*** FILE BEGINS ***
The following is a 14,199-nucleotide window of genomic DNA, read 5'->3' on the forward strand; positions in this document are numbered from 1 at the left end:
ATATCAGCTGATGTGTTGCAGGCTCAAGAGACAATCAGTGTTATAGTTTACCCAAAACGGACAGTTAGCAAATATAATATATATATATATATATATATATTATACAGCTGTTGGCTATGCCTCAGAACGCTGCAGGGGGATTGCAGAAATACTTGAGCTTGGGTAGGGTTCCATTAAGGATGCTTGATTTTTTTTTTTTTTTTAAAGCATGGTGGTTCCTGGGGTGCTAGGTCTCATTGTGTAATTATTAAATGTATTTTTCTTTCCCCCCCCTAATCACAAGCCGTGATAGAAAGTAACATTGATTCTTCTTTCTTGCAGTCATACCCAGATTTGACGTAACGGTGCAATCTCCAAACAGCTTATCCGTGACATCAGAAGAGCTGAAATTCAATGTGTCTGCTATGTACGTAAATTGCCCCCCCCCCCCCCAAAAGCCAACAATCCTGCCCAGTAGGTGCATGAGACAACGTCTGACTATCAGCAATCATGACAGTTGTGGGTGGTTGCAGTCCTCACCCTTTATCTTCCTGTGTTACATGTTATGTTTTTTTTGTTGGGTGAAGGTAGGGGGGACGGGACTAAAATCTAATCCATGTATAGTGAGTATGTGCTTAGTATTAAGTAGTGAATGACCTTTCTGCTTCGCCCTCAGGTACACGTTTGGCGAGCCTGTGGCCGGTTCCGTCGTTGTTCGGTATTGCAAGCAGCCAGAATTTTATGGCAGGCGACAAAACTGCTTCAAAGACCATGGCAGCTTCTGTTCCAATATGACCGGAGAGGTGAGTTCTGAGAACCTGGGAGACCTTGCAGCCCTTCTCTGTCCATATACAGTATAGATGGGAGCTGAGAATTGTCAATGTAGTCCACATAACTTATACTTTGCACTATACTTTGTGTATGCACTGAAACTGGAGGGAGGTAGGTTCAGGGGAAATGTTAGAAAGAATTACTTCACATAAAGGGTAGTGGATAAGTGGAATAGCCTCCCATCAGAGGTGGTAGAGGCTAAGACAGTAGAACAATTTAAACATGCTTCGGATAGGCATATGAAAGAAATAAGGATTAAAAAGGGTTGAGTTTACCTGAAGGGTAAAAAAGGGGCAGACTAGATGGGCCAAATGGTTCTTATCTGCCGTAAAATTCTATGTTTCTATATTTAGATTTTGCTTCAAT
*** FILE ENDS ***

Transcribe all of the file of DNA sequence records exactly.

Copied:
The following is a 14,199-nucleotide window of genomic DNA, read 5'->3' on the forward strand; positions in this document are numbered from 1 at the left end:
ATATCAGCTGATGTGTTGCAGGCTCAAGAGACAATCAGTGTTATAGTTTACCCAAAACGGACAGTTAGCAAATATAATATATATATATATATATATATATTATACAGCTGTTGGCTATGCCTCAGAACGCTGCAGGGGGATTGCAGAAATACTTGAGCTTGGGTAGGGTTCCATTAAGGATGCTTGATTTTTTTTTTTTTTTTAAAGCATGGTGGTTCCTGGGGTGCTAGGTCTCATTGTGTAATTATTAAATGTATTTTTCTTTCCCCCCCCTAATCACAAGCCGTGATAGAAAGTAACATTGATTCTTCTTTCTTGCAGTCATACCCAGATTTGACGTAACGGTGCAATCTCCAAACAGCTTATCCGTGACATCAGAAGAGCTGAAATTCAATGTGTCTGCTATGTACGTAAATTGCCCCCCCCCCCCCCAAAAGCCAACAATCCTGCCCAGTAGGTGCATGAGACAACGTCTGACTATCAGCAATCATGACAGTTGTGGGTGGTTGCAGTCCTCACCCTTTATCTTCCTGTGTTACATGTTATGTTTTTTTTGTTGGGTGAAGGTAGGGGGGACGGGACTAAAATCTAATCCATGTATAGTGAGTATGTGCTTAGTATTAAGTAGTGAATGACCTTTCTGCTTCGCCCTCAGGTACACGTTTGGCGAGCCTGTGGCCGGTTCCGTCGTTGTTCGGTATTGCAAGCAGCCAGAATTTTATGGCAGGCGACAAAACTGCTTCAAAGACCATGGCAGCTTCTGTTCCAATATGACCGGAGAGGTGAGTTCTGAGAACCTGGGAGACCTTGCAGCCCTTCTCTGTCCATATACAGTATAGATGGGAGCTGAGAATTGTCAATGTAGTCCACATAACTTATACTTTGCACTATACTTTGTGTATGCACTGAAACTGGAGGGAGGTAGGTTCAGGGGAAATGTTAGAAAGAATTACTTCACATAAAGGGTAGTGGATAAGTGGAATAGCCTCCCATCAGAGGTGGTAGAGGCTAAGACAGTAGAACAATTTAAACATGCTTCGGATAGGCATATGAAAGAAATAAGGATTAAAAAGGGTTGAGTTTACCTGAAGGGTAAAAAAGGGGCAGACTAGATGGGCCAAATGGTTCTTATCTGCCGTAAAATTCTATGTTTCTATATTTAGATTTTGCTTCAAT